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"Money for our schools, not war"

November 22, 2002 | Page 2

"MONEY FOR schools, not for war!" is the demand of a protest called for November 20 by the Chicagoland Student Antiwar Network (CSAWN). The recently formed network is made up of students from a dozen area universities, city colleges and high schools.

Through organizing for November 20, activists are finding a growing layer of students interested in opposing George W. Bush's war on Iraq. "Organizers have been blown away by the number of schools that have responded to e-mails about the protest--places where we didn't even know there were antiwar groups are saying that they're mobilizing to come," said Kirstin Roberts, a Harold Washington College student and one of the organizers of the protest.

And the protest will specifically link the billions being wasted on Bush's war for oil to the billions being stolen from education and other social services. Students have been organizing on their campuses with tabling and banner-making events, and they've gotten wide support from citywide antiwar organizations.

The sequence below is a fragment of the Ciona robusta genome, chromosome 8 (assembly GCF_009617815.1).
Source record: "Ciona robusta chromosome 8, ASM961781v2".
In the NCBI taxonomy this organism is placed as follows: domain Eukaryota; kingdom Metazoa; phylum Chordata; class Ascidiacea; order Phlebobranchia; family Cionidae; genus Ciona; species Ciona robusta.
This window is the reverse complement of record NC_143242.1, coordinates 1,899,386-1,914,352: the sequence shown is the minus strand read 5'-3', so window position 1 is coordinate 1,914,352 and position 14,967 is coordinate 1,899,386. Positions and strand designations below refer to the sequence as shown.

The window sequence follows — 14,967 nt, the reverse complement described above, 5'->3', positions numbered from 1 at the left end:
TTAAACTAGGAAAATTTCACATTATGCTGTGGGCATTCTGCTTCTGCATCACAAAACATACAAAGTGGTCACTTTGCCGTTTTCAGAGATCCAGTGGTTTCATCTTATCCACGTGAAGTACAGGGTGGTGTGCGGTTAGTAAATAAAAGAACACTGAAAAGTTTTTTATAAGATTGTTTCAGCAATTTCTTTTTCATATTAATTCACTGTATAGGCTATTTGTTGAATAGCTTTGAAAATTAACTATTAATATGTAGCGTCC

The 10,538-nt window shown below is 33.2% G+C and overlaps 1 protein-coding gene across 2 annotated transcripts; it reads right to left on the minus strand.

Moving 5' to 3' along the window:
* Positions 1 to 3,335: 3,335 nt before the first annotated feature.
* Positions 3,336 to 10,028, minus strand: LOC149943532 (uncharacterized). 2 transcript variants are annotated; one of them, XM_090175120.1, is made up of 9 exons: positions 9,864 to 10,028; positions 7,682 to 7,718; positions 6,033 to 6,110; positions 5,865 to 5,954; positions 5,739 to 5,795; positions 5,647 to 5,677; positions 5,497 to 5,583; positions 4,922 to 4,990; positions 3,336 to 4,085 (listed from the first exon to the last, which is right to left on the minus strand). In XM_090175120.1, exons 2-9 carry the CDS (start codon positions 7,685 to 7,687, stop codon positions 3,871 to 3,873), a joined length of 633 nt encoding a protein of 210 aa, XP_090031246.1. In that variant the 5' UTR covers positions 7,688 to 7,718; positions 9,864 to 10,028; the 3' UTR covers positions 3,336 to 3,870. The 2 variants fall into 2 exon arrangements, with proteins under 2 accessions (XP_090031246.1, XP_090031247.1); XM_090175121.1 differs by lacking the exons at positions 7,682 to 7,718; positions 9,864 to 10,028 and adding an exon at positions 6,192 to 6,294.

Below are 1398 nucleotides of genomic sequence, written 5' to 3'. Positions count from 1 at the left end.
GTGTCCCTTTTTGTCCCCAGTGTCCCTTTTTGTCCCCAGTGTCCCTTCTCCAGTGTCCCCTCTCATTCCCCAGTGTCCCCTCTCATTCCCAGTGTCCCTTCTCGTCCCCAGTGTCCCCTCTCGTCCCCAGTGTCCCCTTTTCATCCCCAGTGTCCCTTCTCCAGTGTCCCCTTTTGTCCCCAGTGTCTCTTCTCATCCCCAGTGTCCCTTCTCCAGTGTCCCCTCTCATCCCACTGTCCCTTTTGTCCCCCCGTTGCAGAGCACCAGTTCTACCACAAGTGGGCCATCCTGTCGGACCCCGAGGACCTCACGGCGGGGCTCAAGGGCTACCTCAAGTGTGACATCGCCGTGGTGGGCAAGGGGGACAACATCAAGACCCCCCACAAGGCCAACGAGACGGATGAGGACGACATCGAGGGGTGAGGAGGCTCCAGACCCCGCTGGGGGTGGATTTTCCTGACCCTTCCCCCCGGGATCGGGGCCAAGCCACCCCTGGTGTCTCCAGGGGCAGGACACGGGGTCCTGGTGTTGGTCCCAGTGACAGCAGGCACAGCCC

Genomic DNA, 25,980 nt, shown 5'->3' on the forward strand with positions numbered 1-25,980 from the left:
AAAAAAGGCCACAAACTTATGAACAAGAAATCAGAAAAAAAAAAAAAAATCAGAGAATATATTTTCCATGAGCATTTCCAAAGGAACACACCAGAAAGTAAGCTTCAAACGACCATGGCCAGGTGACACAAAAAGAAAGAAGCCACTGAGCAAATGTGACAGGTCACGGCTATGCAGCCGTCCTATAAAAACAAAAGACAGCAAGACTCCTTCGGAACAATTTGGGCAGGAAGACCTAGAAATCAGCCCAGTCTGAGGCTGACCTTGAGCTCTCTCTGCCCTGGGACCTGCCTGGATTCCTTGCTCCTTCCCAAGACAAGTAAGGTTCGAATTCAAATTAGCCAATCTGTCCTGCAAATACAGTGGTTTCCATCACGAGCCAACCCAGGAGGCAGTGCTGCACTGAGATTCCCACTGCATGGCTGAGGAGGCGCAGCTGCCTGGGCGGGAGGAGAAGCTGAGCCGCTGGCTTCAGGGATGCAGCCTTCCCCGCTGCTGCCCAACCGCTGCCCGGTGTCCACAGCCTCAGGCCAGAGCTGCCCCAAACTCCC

Other schools are planning antiwar actions for November 20 as well. In New York City, the Columbia University Antiwar Coalition is organizing for a day of action on campus that day. Last week, Columbia graduate students organized a protest that drew between 100 and 150 people. Plans are underway for a public debate with the College Republicans.

At New York University (NYU), activists are building for a walkout against the war November 20. Several professors have pledged to honor the walkout. Afterward, NYU students will hook up with a citywide antiwar demonstration of high school and college students.

At the University of Texas in Austin, a debate between the Young Conservatives of Texas and the Campus Coalition for Peace and Justice turned out some 300 people. The winner of the debate was clear--as audience members cheered on the antiwar side and hissed at the right-wingers all night.

Candice Amich, Warren Craig and Laura Durkay contributed to this report.

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